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FAA Warns Airlines about 2015 15-inch MacBook Pros

Bloomberg reports that the US Federal Aviation Administration has warned airlines about the 2015 15-inch MacBook Pro that Apple recently recalled due to battery fires (see “Stop Using Your 2015 15-inch MacBook Pro,” 20 June 2019). FAA regulations state:

Lithium batteries recalled by the manufacturer/vendor must not be carried aboard aircraft or packed in baggage. Battery-powered devices recalled because of lithium battery safety concerns also should not be carried aboard aircraft or packed in baggage unless the device or its battery has been replaced, repaired or otherwise made safe per manufacturer/vendor instructions.

It’s unclear what measures will be taken to keep the affected MacBook Pro models off airplanes or how airport and airline staff will be able to differentiate between affected and unaffected units. Meanwhile, cargo airlines managed by Total Cargo Expertise have banned the 2015 15-inch MacBook Pro entirely, and the European Union Aviation Safety Agency has prohibited the use of those laptops during flights.

If you have a 2015 15-inch MacBook Pro, check to see if it’s included in Apple’s recall and if it is, get it serviced as soon as possible to avoid the risk of a fire.

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Comments About FAA Warns Airlines about 2015 15-inch MacBook Pros

Notable Replies

  1. I just had my MBP’s battery replaced. Twice actually, the second time they replaced the top plate assembly, with a new keyboard. It looks great! I do have the letter from Apple acknowledging the repair, so I’m hoping that will be enough to let TSA know I’m flying with a safe machine. I’m curious if they will start asking TSA Pre-Check passengers to start removing their laptops from carry on bags. I’m flying in a week, so will update folks as to what happened.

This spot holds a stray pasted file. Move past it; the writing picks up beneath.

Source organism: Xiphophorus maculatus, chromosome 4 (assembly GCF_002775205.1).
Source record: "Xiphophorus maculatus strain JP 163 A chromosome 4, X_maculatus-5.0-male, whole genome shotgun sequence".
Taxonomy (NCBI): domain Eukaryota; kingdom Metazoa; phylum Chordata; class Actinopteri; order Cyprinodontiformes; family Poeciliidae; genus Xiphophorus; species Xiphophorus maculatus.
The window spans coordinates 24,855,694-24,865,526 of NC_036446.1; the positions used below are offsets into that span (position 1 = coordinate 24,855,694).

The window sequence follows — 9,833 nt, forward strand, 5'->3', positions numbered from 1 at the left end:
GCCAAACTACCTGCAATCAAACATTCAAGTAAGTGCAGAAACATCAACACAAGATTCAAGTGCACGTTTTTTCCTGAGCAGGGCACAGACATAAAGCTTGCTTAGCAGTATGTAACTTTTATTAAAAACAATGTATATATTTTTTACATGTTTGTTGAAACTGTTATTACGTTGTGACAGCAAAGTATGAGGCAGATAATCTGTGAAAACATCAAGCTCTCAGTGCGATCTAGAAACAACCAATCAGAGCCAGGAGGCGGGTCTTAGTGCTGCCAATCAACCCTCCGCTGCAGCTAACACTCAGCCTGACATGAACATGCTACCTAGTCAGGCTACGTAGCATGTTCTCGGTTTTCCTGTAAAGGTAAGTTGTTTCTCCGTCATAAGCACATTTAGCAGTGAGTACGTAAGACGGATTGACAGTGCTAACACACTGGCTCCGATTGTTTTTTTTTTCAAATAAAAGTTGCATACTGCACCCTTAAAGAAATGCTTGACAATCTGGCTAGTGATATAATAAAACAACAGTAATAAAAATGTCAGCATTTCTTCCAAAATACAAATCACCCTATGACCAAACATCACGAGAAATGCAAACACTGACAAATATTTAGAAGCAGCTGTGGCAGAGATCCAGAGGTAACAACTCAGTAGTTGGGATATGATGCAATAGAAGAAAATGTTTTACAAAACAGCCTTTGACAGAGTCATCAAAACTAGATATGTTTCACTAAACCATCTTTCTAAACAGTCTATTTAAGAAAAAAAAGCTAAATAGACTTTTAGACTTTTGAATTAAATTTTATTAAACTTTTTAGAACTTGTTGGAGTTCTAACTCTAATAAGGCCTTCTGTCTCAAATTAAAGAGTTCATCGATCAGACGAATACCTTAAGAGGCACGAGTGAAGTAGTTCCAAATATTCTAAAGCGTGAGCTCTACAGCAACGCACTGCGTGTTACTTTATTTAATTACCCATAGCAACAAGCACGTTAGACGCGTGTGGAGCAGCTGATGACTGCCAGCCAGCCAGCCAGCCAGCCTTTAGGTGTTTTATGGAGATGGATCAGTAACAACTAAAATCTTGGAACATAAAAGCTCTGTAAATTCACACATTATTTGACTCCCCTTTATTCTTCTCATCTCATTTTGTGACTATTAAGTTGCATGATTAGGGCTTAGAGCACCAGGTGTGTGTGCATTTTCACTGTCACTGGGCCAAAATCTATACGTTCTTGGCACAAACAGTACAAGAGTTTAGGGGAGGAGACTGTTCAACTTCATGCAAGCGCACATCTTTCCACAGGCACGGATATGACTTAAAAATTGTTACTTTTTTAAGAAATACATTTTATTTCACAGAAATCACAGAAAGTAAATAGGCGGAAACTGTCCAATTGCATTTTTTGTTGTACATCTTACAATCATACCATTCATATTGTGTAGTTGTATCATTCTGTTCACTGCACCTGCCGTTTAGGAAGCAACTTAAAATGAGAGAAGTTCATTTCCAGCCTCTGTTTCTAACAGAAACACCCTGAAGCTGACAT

2. Ah! That letter from Apple may be the key bit of proof to bring, just in case.

  3. My MBP is a “MacBook Pro (Retina, 15-inch, Mid 2015)”. But when I plug my serial number into the Apple support site, I get:

    The serial number you entered is not eligible under this program because either:
    * It's not in the affected serial number range
    * Our records show that your device has already been serviced as part of this program.

    I purchased the MBP new on eBay in June, 2017, and have not had any service done on it. The message is not reassuring, as it doesn’t explicitly say why my MBP is safe. How do I convince a TSA agent that my MBP is safe to fly with?

  4. @neil1 - yep, that’s all I could think to do. I printed out that page and taped it to the bottom of the laptop.

  5. I’ve been on the phone with Apple about this for the past 30 minutes. The two reps I had, including the next higher level “senior” one seemed totally unaware of the FAA action. They had no solution and could only send me a copy of the shipping notice when my repair was made–which doesn’t mention the battery replacement at all.